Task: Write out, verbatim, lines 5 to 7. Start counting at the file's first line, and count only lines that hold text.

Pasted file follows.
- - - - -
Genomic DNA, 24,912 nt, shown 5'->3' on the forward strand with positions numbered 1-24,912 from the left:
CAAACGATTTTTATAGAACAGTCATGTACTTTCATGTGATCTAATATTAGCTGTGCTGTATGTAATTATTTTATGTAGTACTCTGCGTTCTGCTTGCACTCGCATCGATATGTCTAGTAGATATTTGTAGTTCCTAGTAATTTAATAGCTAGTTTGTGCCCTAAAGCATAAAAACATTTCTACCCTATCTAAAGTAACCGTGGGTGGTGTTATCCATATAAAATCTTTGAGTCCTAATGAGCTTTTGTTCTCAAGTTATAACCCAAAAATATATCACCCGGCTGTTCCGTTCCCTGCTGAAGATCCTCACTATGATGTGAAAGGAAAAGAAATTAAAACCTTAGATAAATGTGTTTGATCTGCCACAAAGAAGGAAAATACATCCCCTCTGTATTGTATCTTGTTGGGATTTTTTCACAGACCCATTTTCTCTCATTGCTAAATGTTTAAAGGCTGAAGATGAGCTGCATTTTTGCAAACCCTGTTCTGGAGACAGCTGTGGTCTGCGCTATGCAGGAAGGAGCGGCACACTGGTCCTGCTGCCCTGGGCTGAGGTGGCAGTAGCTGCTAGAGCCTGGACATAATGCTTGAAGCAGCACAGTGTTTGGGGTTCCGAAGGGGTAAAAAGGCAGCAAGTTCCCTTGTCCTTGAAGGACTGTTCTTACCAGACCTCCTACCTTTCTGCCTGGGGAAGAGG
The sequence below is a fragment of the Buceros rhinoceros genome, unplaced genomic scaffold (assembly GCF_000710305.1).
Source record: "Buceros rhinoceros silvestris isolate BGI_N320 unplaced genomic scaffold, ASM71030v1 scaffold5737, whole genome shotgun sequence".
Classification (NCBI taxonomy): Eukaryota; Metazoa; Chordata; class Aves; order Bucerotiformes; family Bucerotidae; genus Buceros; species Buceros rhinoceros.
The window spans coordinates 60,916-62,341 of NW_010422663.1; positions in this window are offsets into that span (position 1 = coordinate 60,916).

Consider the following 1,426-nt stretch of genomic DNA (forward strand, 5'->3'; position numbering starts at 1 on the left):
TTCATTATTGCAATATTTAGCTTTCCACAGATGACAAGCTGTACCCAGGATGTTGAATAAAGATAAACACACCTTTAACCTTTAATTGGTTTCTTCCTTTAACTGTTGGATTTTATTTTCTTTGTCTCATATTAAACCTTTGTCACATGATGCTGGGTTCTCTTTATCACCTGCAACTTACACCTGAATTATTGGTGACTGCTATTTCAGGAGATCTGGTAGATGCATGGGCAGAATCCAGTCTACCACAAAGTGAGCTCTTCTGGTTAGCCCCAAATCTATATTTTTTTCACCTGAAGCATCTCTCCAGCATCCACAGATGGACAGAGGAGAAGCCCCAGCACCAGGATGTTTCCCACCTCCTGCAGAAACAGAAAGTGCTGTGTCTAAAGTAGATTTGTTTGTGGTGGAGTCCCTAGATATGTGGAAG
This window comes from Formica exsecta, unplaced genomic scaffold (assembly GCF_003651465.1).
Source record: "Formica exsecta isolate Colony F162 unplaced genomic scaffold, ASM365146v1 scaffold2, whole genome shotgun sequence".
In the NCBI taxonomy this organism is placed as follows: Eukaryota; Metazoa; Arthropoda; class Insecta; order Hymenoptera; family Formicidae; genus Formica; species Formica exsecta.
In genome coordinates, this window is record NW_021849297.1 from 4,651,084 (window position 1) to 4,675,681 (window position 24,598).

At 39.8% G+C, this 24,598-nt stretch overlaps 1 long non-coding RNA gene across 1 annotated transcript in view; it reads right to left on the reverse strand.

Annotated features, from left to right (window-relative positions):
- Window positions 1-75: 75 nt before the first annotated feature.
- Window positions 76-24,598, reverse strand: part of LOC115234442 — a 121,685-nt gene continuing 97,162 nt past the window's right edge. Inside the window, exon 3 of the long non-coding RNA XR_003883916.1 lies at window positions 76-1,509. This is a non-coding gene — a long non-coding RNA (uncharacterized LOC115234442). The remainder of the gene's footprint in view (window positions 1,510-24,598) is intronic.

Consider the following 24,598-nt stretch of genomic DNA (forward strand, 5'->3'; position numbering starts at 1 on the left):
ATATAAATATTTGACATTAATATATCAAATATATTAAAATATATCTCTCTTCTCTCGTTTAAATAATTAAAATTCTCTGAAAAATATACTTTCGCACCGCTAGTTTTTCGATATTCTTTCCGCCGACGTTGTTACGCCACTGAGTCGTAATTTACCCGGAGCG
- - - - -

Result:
Classification (NCBI taxonomy): Eukaryota; Metazoa; Chordata; class Aves; order Bucerotiformes; family Bucerotidae; genus Buceros; species Buceros rhinoceros.
The window spans coordinates 60,916-62,341 of NW_010422663.1; positions in this window are offsets into that span (position 1 = coordinate 60,916).

Consider the following 1,426-nt stretch of genomic DNA (forward strand, 5'->3'; position numbering starts at 1 on the left):